China has ramped up its propaganda campaign over the Covid-19 outbreak as it becomes embroiled in diplomatic disputes on three continents.
Amid continuing condemnation from the international community, the country’s state-owned media has launched a blistering defense on the way Beijing has handled the coronavirus crisis.
In an editorial, the country’s leading English-language newspaper, China Daily, went on the offensive:
“Australia has joined the United States and the United Kingdom in politicizing the pandemic as a means to put pressure on China, and it is common sense that trying to stigmatize it in this way will upset the Chinese people and may influence their choices as consumers.
“The conspiracy of these countries stems not from facts or science but from their own fear and jealousy.”
The state-controlled media group was referring to the row about Australia’s demands for an inquiry into the origins of Covid-19, as reported by Asia Times earlier this week.
Bilateral relations have hit rock-bottom after Canberra announced that an independent investigation should be launched to discover the source of the virus. Part of that review would include how the “initial outbreak” in the Chinese city of Wuhan was handled by President Xi Jinping’s administration and the World Health Organization.
Still, discussing the issue of transparency with China has become highly sensitive after the rapid spread of SARS-CoV-2 across the planet.
So far, more than 3.5 million people have been infected globally with the death toll edging past 234,000. In the US, more than 1 million Americans have been infected with nearly 64,000 fatalities.
“There is a global battle of narratives going on in which timing is a crucial factor. China is aggressively pushing the message that, unlike the United States, it is a responsible and reliable partner,” Josep Borrell Fontelles, the leading representative on foreign affairs and security policy for the European Union, said last month.
Since then, France’s President Emmanuel Macron has cast doubts about the communiques emanating from the ruling Communist Party government.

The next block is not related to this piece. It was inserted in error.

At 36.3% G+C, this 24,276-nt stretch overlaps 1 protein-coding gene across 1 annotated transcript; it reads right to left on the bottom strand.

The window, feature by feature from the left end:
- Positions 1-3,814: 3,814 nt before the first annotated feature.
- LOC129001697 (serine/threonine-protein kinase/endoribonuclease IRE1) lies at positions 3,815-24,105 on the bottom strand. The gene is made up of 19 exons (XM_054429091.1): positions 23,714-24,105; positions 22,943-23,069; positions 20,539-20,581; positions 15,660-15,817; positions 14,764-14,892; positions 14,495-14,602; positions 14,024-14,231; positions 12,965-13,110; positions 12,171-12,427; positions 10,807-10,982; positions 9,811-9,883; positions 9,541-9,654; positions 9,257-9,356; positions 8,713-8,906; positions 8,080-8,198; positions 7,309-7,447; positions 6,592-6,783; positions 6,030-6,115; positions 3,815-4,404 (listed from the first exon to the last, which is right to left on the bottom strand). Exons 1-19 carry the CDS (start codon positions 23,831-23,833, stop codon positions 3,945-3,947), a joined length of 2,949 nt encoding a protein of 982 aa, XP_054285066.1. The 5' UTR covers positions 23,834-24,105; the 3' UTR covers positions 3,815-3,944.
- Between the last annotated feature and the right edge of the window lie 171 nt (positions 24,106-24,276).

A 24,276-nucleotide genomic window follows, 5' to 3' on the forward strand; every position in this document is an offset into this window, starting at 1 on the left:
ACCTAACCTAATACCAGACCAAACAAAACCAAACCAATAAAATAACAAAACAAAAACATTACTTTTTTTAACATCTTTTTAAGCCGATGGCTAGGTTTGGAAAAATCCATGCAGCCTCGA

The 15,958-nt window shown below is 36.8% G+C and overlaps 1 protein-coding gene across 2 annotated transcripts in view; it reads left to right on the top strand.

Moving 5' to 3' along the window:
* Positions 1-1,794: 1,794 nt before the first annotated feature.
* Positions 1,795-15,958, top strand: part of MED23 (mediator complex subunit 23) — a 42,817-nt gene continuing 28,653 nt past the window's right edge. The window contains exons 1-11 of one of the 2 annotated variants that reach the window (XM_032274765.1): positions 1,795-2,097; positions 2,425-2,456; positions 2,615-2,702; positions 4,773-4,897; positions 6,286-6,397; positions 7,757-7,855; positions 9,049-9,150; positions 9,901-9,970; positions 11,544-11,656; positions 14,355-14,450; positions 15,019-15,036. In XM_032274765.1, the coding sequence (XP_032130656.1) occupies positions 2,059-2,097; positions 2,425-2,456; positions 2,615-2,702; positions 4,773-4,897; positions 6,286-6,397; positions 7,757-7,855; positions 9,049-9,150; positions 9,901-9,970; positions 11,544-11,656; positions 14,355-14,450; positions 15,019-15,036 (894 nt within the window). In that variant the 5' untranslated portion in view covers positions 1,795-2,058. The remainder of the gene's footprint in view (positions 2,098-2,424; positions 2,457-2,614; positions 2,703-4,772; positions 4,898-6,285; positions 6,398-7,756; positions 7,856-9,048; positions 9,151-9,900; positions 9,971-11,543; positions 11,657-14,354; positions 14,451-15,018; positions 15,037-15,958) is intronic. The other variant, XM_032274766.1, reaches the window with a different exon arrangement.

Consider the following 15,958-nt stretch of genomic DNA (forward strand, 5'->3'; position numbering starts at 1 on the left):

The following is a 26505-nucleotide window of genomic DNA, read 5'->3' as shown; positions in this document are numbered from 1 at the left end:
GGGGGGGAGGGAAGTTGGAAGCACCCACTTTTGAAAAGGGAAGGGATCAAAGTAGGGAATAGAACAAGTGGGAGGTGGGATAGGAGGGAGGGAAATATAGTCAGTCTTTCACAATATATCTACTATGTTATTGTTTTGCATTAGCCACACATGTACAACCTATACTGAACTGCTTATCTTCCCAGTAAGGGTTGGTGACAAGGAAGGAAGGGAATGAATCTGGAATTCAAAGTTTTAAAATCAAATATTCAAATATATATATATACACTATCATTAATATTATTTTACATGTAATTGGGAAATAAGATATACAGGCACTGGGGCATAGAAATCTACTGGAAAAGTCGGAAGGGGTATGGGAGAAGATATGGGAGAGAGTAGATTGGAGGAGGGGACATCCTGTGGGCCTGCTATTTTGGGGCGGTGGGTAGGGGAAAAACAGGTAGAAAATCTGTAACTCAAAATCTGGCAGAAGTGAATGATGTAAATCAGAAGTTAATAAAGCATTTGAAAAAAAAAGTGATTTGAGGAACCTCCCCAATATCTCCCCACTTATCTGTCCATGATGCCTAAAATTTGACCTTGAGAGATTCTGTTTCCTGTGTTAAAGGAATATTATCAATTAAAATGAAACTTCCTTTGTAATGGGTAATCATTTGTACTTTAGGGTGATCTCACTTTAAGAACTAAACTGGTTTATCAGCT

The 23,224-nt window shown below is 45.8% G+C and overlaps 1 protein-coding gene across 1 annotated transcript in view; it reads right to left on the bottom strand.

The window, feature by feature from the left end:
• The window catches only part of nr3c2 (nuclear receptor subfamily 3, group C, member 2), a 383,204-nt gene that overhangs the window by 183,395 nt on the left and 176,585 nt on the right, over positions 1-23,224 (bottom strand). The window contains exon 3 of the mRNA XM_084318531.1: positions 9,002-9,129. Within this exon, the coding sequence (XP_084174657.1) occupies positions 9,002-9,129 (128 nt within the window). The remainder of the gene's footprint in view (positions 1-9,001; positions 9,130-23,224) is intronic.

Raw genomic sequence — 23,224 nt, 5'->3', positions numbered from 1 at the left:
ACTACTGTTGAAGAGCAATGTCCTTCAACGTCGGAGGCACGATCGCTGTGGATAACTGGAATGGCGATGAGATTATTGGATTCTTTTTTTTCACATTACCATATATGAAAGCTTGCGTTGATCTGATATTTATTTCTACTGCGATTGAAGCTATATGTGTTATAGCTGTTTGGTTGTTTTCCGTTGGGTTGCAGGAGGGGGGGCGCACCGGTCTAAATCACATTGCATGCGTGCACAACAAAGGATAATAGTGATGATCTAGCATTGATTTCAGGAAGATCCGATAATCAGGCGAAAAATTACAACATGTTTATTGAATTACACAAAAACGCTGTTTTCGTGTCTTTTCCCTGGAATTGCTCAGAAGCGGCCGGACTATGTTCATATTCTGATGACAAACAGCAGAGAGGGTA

“We don’t know. There are clearly things that have happened that we don’t know about,” he said in an interview with the Financial Times.
Skepticism has also increased in the UK about China’s response to what has turned out to be a catastrophic world event. Foreign Secretary Dominic Raab spelt out Britain’s position at a regular briefing last month.
“I think there absolutely needs to be a very, very deep dive review of the lessons – including of the outbreak of the virus – and I don’t think we can flinch from that at all,” he said.
US President Donald Trump has been even more vocal along with Secretary of State Mike Pompeo.
On Thursday, Trump claimed he had seen evidence that Covid-19 originated in a laboratory in Wuhan. “Yes, I have,” he replied to a question at a media briefing but declined to disclose details.
“I can’t tell you that. I’m not allowed to tell you that,” he added.
Yet his comments came after the US Office of the Director of National Intelligence announced in a rare statement that no such assessment had been made, according to media reports.
“A rigorous examination [is continuing on whether the outbreak] began through contact with infected animals or if it was the result of an accident at a laboratory in Wuhan. [But it] was not manmade or genetically modified,” the ODNI said in a statement as reported by the American media.
In response, China has denounced calls for an inquiry and branded Trump’s remarks a “stunt” to help him get re-elected in November.
Deputy Foreign Minister Le Yucheng told the NBC network that the world’s second-largest economy was “candid’ and “open” to exchanges between the scientific community.
“What we oppose, however, is unfounded charges against China. One should not accuse China first and then run so-called international investigations just to make up the evidence,” he said.
Global Times Editor-in-Chief Hu Xijin turned the spotlight on Trump and the Presidential elections in the autumn.
“If Trump is man enough, he should prioritize protecting American lives over re-election, and be the political Batman when the US is in crisis,” Hu wrote in a commentary for the tabloid newspaper, which is owned by the Communist Party’s official mouthpiece, the People’s Daily.
“China is also the president’s biggest stunt to divert Americans’ rage toward his administration’s own incompetence in fighting the virus. It is believed Trump and his team are aware of how they have failed [in] their jobs in epidemic prevention and control. Only by making Americans hate China can they make sure that the public might overlook the fact that Trump’s team is stained with the blood of Americans,” Hu said earlier this week.
With language like that, a verbal ceasefire is unlikely to happen any time soon.